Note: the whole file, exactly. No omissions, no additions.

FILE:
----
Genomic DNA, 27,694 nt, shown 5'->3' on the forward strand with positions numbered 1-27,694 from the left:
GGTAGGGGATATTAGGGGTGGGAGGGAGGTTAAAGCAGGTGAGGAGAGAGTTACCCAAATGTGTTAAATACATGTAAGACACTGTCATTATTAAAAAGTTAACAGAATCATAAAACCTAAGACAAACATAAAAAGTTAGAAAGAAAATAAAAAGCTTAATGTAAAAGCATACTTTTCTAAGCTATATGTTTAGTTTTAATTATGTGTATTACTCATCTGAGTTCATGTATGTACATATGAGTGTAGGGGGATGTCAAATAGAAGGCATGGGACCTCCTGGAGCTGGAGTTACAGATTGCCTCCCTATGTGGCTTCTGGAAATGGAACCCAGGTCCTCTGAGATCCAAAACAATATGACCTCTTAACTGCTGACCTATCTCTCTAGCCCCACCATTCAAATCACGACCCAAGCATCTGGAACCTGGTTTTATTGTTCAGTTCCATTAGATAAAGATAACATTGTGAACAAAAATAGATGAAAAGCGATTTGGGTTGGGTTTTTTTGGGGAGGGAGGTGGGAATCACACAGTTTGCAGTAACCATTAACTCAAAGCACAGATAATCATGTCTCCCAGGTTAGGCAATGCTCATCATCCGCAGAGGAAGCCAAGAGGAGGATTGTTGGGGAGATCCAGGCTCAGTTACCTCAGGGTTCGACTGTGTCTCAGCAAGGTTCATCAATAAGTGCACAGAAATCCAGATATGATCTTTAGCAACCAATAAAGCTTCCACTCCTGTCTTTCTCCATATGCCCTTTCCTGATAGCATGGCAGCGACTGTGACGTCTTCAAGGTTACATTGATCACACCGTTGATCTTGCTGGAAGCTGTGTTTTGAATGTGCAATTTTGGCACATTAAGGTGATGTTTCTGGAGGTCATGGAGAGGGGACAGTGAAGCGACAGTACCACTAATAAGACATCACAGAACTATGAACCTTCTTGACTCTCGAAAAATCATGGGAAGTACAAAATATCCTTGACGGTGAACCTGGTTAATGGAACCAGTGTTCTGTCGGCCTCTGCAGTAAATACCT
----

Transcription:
Genomic DNA, 27,694 nt, shown 5'->3' on the forward strand with positions numbered 1-27,694 from the left:
GGTAGGGGATATTAGGGGTGGGAGGGAGGTTAAAGCAGGTGAGGAGAGAGTTACCCAAATGTGTTAAATACATGTAAGACACTGTCATTATTAAAAAGTTAACAGAATCATAAAACCTAAGACAAACATAAAAAGTTAGAAAGAAAATAAAAAGCTTAATGTAAAAGCATACTTTTCTAAGCTATATGTTTAGTTTTAATTATGTGTATTACTCATCTGAGTTCATGTATGTACATATGAGTGTAGGGGGATGTCAAATAGAAGGCATGGGACCTCCTGGAGCTGGAGTTACAGATTGCCTCCCTATGTGGCTTCTGGAAATGGAACCCAGGTCCTCTGAGATCCAAAACAATATGACCTCTTAACTGCTGACCTATCTCTCTAGCCCCACCATTCAAATCACGACCCAAGCATCTGGAACCTGGTTTTATTGTTCAGTTCCATTAGATAAAGATAACATTGTGAACAAAAATAGATGAAAAGCGATTTGGGTTGGGTTTTTTTGGGGAGGGAGGTGGGAATCACACAGTTTGCAGTAACCATTAACTCAAAGCACAGATAATCATGTCTCCCAGGTTAGGCAATGCTCATCATCCGCAGAGGAAGCCAAGAGGAGGATTGTTGGGGAGATCCAGGCTCAGTTACCTCAGGGTTCGACTGTGTCTCAGCAAGGTTCATCAATAAGTGCACAGAAATCCAGATATGATCTTTAGCAACCAATAAAGCTTCCACTCCTGTCTTTCTCCATATGCCCTTTCCTGATAGCATGGCAGCGACTGTGACGTCTTCAAGGTTACATTGATCACACCGTTGATCTTGCTGGAAGCTGTGTTTTGAATGTGCAATTTTGGCACATTAAGGTGATGTTTCTGGAGGTCATGGAGAGGGGACAGTGAAGCGACAGTACCACTAATAAGACATCACAGAACTATGAACCTTCTTGACTCTCGAAAAATCATGGGAAGTACAAAATATCCTTGACGGTGAACCTGGTTAATGGAACCAGTGTTCTGTCGGCCTCTGCAGTAAATACCT